21

I´ve got an instance of System.Drawing.Image.

How can I show this in my WPF-application?

I tried with img.Source but that does not work.

23

I have the same problem and solve it by combining several answers.

System.Drawing.Bitmap bmp;
Image image;
...
using (var ms = new MemoryStream())
{
    bmp.Save(ms, System.Drawing.Imaging.ImageFormat.Png);
    ms.Position = 0;

    var bi = new BitmapImage();
    bi.BeginInit();
    bi.CacheOption = BitmapCacheOption.OnLoad;
    bi.StreamSource = ms;
    bi.EndInit();
}

image.Source = bi;
//bmp.Dispose(); //if bmp is not used further. Thanks @Peter

From this question and answers

  • Don't forget to dispose bmp. – Peter May 20 '16 at 12:00
  • what is bmp used for in this example? – juagicre Jun 1 '16 at 10:26
  • @juagicre Any properly formed System.Drawing.Bitmap you want to display in System.Drawing.Image of WPF window. – Badiboy Jun 2 '16 at 9:04
  • bmp Bitmap should be initialized, no? Well I guess this is done in the "..." part of the code :) – juagicre Jun 2 '16 at 9:16
  • @juagicre Yes, it should. In the "...", exactly, or it should come from outside of the function etc. – Badiboy Jun 2 '16 at 14:08
17

To load an Image into a WPF Image control you will need a System.Windows.Media.ImageSource.

You need to convert your Drawing.Image object to an ImageSource object :

 public static BitmapSource GetImageStream(Image myImage)
    {
        var bitmap = new Bitmap(myImage);
        IntPtr bmpPt = bitmap.GetHbitmap();
        BitmapSource bitmapSource =
         System.Windows.Interop.Imaging.CreateBitmapSourceFromHBitmap(
               bmpPt,
               IntPtr.Zero,
               Int32Rect.Empty,
               BitmapSizeOptions.FromEmptyOptions());

        //freeze bitmapSource and clear memory to avoid memory leaks
        bitmapSource.Freeze();
        DeleteObject(bmpPt);

        return bitmapSource;
    }

Declaration of the DeleteObject method.

[DllImport("gdi32.dll")]
[return: MarshalAs(UnmanagedType.Bool)]
internal static extern bool DeleteObject(IntPtr value);
10

If you use a converter, you can actually bind to the Image object. You will just need to create an IValueConverter that will convert the Image to a BitmapSource.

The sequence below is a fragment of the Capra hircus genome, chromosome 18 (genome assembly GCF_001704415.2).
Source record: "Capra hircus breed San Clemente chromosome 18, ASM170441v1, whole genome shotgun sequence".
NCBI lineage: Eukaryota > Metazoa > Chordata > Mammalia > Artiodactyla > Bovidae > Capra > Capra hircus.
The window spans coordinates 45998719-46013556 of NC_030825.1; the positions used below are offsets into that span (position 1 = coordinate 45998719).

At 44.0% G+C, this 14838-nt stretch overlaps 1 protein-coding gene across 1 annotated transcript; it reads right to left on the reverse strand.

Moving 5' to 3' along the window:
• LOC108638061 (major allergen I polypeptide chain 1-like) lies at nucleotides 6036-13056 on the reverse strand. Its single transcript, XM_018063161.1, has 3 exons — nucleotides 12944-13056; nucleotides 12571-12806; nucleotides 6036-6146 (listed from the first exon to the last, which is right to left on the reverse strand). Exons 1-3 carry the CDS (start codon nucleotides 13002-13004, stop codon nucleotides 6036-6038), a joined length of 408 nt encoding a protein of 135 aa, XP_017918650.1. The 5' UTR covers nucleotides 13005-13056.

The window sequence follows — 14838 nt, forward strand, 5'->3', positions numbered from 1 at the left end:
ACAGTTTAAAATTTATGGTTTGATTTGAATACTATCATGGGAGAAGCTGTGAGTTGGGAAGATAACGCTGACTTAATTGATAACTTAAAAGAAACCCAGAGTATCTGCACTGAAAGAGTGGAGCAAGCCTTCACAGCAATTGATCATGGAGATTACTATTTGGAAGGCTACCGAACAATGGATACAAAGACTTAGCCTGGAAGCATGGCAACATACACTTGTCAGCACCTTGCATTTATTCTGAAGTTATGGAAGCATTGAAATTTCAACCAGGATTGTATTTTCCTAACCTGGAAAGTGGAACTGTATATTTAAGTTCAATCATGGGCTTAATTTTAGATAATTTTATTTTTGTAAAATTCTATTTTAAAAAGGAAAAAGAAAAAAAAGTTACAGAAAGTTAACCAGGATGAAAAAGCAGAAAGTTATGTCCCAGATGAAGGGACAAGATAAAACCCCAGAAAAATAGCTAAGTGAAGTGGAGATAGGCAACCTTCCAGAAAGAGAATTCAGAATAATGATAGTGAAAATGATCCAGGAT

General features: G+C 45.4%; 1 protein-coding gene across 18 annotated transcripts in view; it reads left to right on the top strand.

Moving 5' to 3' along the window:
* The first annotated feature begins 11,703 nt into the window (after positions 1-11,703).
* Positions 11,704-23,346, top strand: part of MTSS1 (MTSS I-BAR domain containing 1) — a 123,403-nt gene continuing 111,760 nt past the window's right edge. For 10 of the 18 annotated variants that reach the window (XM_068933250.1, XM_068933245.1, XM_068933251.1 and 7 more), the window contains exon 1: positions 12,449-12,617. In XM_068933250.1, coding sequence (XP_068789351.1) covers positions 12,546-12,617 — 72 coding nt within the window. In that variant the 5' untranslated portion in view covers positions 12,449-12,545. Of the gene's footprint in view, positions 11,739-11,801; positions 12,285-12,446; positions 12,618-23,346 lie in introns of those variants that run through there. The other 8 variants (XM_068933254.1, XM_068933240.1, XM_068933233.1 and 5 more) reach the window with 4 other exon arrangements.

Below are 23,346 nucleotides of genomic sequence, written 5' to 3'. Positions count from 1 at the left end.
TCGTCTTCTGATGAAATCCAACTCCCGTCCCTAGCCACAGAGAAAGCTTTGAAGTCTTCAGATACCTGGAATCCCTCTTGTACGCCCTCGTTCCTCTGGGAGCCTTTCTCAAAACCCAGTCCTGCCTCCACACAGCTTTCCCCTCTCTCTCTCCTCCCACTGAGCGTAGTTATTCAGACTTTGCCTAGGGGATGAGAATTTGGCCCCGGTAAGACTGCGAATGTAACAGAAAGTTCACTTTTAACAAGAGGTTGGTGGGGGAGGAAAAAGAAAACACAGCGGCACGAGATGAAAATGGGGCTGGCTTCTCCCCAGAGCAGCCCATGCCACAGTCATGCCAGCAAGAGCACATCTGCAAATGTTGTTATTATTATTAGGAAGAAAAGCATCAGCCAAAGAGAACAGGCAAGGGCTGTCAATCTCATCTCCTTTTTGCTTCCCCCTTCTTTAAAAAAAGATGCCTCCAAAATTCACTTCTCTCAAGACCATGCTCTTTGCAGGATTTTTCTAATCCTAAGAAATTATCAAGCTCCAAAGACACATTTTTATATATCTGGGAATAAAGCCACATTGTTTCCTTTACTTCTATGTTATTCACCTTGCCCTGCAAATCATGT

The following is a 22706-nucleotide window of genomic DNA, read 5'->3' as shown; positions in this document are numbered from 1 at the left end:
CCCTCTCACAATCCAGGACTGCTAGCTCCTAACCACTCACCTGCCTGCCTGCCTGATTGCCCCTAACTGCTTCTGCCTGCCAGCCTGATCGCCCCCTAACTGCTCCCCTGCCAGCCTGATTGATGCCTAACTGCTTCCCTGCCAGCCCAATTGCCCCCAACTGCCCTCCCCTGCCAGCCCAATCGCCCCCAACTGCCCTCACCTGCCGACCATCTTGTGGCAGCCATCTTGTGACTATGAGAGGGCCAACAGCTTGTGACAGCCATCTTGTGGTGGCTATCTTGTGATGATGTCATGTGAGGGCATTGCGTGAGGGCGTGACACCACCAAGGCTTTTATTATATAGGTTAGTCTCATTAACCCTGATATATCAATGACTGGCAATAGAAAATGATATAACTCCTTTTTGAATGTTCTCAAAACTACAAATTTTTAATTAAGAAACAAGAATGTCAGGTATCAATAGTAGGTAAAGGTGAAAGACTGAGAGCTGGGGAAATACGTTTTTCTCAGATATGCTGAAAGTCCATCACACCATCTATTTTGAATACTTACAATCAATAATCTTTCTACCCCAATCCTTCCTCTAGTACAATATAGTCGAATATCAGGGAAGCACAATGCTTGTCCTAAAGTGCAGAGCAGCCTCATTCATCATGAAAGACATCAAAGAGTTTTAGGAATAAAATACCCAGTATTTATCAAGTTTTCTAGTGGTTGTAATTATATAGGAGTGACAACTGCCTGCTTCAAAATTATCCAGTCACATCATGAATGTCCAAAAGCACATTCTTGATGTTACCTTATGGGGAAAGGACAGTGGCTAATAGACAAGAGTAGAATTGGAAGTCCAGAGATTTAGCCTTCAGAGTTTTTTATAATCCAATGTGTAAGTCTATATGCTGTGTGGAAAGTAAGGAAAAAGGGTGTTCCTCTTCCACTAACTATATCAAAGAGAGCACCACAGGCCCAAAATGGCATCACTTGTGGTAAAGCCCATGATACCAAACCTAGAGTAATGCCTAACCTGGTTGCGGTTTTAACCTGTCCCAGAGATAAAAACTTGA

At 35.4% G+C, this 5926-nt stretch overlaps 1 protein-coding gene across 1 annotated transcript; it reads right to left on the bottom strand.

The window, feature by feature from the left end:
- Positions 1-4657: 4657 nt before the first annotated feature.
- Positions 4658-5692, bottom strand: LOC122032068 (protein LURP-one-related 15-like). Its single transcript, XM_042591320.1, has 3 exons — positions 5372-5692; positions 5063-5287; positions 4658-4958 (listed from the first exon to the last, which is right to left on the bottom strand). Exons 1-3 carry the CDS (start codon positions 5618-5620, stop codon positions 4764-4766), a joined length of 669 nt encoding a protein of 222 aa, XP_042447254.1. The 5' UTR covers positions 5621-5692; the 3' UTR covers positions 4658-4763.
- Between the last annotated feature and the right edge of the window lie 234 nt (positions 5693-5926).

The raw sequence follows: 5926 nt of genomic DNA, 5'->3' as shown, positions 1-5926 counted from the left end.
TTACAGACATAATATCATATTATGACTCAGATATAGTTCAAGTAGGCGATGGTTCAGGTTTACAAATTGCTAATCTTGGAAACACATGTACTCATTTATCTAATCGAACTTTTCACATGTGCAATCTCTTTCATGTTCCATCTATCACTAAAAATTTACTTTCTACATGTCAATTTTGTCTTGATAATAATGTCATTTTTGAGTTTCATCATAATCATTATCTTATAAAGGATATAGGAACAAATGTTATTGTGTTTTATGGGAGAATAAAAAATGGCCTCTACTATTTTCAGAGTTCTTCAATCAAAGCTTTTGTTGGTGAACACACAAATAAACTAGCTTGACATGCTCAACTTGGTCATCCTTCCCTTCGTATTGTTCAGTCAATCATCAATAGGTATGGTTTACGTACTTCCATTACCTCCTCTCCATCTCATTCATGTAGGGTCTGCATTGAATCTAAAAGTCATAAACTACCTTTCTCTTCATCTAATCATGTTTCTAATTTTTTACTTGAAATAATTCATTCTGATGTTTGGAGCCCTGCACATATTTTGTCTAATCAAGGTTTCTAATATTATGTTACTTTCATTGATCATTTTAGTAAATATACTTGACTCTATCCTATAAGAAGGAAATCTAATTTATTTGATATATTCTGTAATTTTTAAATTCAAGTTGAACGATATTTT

I used AlexDrenea's sample code inside the converter to do the real work.

[ValueConversion(typeof(Image), typeof(BitmapSource))]
public class ImageToBitmapSourceConverter : IValueConverter
{
    [DllImport("gdi32.dll")]
    [return: MarshalAs(UnmanagedType.Bool)]
    internal static extern bool DeleteObject(IntPtr value);

    public object Convert(object value, Type targetType, object parameter, System.Globalization.CultureInfo culture)
    {
        Image myImage = (Image)value;

        var bitmap = new Bitmap(myImage);
        IntPtr bmpPt = bitmap.GetHbitmap();
        BitmapSource bitmapSource =
         System.Windows.Interop.Imaging.CreateBitmapSourceFromHBitmap(
               bmpPt,
               IntPtr.Zero,
               Int32Rect.Empty,
               BitmapSizeOptions.FromEmptyOptions());

        //freeze bitmapSource and clear memory to avoid memory leaks
        bitmapSource.Freeze();
        DeleteObject(bmpPt);

        return bitmapSource;
    }

    public object ConvertBack(object value, Type targetType, object parameter, System.Globalization.CultureInfo culture)
    {
        throw new NotImplementedException();
    }
}

In your XAML you will need to add the converter.

<utils:ImageToBitmapSourceConverter x:Key="ImageConverter"/>

<Image Source="{Binding ThumbSmall, Converter={StaticResource ImageConverter}}"
                   Stretch="None"/>
  • Self-contained. I like it – Basic Mar 23 '15 at 1:32

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